I’ve been watching Ken Burns:The National Parks. While I’ve really loved seeing creation in all its glory, what makes me so sad is the fight that it has taken to preserve it, even in the forms of the National Parks that we all now take for granted and complain about the cost of admittance. It often took a single man DECADES of fighting the powers that be on a national, state, and federal level to set aside these outdoor cathedrals for everyone to enjoy. They saw people coming into these places previously unknown to anyone but Native Americans and watched them burn through the flora and fauna like a bunch of Bridezillas at a $5 wedding dress sale.  They were not only aware of what they would lose, but they were thinking about what future generations would lose, all for the sake of profit. And this, dear readers, was back in the 1800s.

Now it’s 2010, and most people are still as narrowly focused as ever. A few are trying to think of the future…renewable resources, recycling, etc.; but try to make people pay $15 for “green” lightbulbs, or $20 for a reusable water bottle and suddenly it’s back to what’s easiest for me.

Previous generations saved not for themselves, but for their children. To leave something for their kids and grandkids…to leave a legacy. Today, we don’t even save enough to cover ourselves in the event of an emergency. Financially, and environmentally, we are using up our resources, and letting “them” worry about the future.

We can’t do that. It can’t be a “them” thing. If we don’t each take responsibility for our own behavior, our world is lost. And yes, some of us believe this planet was created for a limited time, and wasn’t meant to last forever; but does that excuse our trashing it? God doesn’t need our help if He wants this world to come to an end. So why don’t we take up the call to care for it? Scripture says we were given dominion over the earth. Webster’s says dominion means supreme authority, absolute ownership; yet I know people who take better care of their cars than they do the environment.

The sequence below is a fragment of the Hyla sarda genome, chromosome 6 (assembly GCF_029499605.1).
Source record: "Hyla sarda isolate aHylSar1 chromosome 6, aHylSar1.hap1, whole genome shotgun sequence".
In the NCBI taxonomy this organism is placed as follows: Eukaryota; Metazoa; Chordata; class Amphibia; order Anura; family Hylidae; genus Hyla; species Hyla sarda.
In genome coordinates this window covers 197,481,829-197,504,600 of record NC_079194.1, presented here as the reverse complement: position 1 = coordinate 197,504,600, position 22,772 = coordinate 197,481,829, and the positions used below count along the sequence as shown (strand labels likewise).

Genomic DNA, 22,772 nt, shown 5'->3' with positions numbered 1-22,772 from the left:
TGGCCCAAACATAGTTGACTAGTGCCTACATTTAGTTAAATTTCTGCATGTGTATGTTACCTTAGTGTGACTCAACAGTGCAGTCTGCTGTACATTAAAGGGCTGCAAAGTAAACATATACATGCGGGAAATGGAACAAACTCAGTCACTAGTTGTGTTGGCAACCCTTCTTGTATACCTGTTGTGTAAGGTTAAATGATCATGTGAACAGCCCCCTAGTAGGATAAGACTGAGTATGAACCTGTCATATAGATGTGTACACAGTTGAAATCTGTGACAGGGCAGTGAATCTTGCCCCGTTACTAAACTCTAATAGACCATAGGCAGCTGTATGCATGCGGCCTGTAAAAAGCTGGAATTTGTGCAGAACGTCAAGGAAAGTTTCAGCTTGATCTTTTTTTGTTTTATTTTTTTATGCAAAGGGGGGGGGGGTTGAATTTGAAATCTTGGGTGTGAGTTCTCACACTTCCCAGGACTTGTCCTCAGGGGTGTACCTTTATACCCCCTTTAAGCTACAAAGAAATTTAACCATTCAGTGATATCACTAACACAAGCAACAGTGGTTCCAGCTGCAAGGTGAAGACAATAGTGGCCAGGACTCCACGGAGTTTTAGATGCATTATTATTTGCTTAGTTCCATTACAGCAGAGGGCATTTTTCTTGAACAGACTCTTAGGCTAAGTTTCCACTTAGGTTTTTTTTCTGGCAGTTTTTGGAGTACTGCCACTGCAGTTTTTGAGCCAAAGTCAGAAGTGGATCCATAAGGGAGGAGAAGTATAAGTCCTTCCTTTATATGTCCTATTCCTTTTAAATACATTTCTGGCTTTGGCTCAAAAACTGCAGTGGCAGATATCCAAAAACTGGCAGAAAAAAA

Stan Lee said in an interview that he enjoyed reading the Bible as Great Literature and a source of story ideas. “With great power comes great responsibility” was adapted from Luke 12:48, “For unto whomsoever much is given, of him shall be much required: and to whom men have committed much, of him they will ask the more.”

We have no problem asking for more power. When are we going to step up and accept personal responsibility?


About findingmyselfinhim

I'm a single Christian bookworm learning daily how much I don't know about ...well, everything. Instead of trying to find myself out "there", I'm trying to find myself in Him.
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2 Responses to A tree-hugger pauses…

  1. kerri sobo says:

    dee dee…what a breath of fresh air… 🙂 Amen sister!